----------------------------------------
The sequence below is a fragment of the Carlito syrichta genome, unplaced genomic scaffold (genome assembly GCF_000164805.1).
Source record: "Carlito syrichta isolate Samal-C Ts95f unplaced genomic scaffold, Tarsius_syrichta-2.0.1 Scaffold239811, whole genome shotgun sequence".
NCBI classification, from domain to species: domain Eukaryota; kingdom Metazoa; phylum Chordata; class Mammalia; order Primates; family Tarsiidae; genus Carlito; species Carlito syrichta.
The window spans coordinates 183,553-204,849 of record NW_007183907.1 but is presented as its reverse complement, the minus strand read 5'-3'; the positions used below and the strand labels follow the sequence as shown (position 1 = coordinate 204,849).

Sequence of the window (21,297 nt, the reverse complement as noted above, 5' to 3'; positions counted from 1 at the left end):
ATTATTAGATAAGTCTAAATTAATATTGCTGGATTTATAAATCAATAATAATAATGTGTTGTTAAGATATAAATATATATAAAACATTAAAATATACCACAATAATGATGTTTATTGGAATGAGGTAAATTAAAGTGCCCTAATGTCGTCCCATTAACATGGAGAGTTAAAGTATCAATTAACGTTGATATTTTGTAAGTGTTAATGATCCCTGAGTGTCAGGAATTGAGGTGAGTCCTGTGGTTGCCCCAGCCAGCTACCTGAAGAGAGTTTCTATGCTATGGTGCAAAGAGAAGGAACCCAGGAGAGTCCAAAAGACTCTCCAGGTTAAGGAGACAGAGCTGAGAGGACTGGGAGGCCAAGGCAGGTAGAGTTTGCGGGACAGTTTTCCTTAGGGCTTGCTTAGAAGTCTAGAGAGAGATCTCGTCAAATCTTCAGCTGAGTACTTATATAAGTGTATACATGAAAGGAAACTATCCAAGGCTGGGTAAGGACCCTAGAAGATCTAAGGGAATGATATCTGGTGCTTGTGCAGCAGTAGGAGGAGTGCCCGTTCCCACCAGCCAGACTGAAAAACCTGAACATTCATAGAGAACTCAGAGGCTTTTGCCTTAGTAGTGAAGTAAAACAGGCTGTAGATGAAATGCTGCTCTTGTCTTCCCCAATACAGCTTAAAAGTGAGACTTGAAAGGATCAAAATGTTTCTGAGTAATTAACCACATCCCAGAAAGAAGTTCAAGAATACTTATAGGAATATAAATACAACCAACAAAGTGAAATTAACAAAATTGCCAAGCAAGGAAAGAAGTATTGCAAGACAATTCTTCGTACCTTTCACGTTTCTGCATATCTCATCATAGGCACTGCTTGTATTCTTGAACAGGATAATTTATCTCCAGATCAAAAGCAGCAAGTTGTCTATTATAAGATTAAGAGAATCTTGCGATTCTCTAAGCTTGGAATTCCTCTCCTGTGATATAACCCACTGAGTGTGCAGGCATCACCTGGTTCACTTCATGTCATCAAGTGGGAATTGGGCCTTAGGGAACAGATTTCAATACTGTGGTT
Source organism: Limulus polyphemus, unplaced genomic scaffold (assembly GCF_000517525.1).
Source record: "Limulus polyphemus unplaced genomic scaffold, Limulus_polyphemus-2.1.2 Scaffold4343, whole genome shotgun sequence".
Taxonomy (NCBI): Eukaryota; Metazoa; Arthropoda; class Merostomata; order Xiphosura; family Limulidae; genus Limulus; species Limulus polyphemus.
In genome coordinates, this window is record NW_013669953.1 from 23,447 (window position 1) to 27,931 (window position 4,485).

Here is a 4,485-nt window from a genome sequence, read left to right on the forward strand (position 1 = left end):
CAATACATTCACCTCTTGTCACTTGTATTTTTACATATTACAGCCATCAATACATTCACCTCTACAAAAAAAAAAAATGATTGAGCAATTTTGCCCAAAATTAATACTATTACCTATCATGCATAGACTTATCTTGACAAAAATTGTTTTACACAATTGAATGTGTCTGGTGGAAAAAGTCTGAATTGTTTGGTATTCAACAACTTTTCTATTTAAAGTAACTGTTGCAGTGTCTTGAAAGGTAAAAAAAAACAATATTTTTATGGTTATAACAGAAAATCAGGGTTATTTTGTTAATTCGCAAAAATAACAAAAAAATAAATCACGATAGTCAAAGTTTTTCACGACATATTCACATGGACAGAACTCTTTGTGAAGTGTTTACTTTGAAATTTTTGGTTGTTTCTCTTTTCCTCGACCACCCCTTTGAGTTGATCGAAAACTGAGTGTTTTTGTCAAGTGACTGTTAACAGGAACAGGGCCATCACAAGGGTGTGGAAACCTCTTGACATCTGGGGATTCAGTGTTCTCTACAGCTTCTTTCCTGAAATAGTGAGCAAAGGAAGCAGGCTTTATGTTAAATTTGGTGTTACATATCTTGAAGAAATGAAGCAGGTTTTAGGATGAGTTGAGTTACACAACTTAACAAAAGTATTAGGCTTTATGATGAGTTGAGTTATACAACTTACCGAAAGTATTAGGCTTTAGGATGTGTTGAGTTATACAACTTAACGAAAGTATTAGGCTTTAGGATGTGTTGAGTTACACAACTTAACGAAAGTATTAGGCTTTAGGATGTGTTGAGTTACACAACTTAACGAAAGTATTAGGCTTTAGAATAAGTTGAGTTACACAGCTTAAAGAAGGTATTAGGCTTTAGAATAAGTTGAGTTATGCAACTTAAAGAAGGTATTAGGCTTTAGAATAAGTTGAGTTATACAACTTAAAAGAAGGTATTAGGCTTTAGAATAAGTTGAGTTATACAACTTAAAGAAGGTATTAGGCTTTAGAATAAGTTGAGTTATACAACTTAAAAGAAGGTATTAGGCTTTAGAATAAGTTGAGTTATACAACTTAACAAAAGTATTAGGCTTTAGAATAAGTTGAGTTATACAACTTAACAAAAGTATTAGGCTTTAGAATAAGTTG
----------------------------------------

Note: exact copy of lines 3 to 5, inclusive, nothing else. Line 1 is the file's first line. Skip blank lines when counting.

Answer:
NCBI classification, from domain to species: domain Eukaryota; kingdom Metazoa; phylum Chordata; class Mammalia; order Primates; family Tarsiidae; genus Carlito; species Carlito syrichta.
The window spans coordinates 183,553-204,849 of record NW_007183907.1 but is presented as its reverse complement, the minus strand read 5'-3'; the positions used below and the strand labels follow the sequence as shown (position 1 = coordinate 204,849).

Sequence of the window (21,297 nt, the reverse complement as noted above, 5' to 3'; positions counted from 1 at the left end):